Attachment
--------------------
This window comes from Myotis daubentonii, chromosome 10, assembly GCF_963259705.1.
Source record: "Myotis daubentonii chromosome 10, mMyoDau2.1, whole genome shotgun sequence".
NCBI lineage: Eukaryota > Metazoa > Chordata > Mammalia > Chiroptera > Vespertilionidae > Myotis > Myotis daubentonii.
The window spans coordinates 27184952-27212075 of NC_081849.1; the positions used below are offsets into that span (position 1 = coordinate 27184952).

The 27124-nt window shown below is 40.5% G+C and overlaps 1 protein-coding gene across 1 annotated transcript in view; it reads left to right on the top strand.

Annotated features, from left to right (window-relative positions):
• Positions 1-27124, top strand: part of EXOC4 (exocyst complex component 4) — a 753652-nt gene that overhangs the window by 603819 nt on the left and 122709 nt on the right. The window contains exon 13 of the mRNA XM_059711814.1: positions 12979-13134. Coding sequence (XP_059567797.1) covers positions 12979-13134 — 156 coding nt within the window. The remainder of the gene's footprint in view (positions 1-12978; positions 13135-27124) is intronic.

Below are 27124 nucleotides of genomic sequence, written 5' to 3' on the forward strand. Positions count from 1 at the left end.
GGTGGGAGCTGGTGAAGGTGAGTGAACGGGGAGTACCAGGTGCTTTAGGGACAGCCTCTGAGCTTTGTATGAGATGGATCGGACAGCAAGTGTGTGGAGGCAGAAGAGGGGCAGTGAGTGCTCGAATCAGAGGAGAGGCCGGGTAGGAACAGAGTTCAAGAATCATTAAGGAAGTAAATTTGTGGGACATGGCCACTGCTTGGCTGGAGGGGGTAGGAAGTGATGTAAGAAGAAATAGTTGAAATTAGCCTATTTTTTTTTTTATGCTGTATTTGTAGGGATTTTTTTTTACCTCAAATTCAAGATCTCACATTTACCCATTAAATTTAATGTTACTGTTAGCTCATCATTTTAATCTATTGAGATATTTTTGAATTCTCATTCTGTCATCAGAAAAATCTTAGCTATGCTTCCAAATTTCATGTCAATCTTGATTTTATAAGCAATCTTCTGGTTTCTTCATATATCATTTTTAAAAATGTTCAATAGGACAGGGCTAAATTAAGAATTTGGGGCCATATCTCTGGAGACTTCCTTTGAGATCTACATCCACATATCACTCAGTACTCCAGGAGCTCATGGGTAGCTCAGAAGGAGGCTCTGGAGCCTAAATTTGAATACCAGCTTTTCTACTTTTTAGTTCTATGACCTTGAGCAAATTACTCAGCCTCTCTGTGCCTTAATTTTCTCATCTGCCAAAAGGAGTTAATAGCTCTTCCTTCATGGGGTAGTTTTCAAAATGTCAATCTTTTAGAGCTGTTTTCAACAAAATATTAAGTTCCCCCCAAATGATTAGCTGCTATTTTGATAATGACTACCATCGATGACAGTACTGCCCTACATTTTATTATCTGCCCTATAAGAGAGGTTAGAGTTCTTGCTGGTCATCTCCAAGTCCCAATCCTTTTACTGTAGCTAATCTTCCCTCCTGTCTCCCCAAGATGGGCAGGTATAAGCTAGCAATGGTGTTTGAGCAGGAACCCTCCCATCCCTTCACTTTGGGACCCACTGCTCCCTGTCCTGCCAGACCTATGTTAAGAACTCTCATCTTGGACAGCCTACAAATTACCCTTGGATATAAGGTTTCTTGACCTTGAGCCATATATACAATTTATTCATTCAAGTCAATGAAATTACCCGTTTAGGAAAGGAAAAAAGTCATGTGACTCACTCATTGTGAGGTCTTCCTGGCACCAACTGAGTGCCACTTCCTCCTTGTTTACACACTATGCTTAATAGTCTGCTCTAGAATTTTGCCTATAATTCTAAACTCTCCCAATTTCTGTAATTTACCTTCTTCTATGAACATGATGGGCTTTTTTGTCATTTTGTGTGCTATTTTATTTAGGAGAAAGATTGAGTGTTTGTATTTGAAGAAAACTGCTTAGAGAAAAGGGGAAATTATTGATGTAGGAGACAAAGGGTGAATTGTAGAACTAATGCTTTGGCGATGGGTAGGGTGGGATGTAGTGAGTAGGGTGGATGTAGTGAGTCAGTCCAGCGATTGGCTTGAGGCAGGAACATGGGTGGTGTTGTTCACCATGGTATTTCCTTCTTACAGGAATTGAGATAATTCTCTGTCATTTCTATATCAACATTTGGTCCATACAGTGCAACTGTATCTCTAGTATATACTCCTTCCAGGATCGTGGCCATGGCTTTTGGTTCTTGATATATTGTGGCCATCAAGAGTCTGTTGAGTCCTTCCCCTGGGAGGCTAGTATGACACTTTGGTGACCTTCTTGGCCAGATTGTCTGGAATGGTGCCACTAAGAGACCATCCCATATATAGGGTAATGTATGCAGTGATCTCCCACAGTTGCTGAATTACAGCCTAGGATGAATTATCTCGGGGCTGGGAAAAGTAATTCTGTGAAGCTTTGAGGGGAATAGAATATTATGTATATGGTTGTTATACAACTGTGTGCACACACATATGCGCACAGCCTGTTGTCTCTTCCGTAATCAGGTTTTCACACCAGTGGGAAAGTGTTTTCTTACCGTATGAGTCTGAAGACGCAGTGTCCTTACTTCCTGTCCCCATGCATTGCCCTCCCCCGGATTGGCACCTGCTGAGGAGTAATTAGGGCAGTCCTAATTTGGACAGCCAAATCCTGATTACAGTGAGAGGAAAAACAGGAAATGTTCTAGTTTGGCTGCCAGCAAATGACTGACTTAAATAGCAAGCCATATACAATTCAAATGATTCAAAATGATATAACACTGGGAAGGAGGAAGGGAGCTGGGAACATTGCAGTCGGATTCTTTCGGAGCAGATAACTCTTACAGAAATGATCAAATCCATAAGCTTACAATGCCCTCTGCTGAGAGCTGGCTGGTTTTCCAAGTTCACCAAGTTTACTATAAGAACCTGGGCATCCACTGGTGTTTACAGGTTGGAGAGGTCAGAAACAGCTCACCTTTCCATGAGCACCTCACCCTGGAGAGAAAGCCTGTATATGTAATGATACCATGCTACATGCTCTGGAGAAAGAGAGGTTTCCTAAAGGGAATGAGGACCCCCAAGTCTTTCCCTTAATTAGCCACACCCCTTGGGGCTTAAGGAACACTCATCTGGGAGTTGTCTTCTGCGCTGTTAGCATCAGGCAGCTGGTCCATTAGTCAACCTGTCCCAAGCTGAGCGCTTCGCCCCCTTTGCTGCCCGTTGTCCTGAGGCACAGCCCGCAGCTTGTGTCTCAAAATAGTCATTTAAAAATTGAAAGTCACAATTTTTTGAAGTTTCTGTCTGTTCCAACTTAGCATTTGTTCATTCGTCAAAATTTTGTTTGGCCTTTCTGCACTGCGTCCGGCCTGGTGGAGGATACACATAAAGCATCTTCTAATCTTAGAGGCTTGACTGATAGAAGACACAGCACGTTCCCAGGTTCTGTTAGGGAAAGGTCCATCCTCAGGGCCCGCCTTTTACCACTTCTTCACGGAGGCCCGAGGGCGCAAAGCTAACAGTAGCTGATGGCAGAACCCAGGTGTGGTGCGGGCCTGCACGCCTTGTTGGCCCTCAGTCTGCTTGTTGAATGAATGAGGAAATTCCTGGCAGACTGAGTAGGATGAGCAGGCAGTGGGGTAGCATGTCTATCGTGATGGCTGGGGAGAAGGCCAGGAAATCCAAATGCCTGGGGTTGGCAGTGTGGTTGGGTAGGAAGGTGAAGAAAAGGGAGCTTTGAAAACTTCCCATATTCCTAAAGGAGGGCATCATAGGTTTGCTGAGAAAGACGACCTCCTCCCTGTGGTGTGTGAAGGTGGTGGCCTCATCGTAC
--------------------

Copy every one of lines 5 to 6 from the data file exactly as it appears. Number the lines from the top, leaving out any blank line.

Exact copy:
The 27124-nt window shown below is 40.5% G+C and overlaps 1 protein-coding gene across 1 annotated transcript in view; it reads left to right on the top strand.

Annotated features, from left to right (window-relative positions):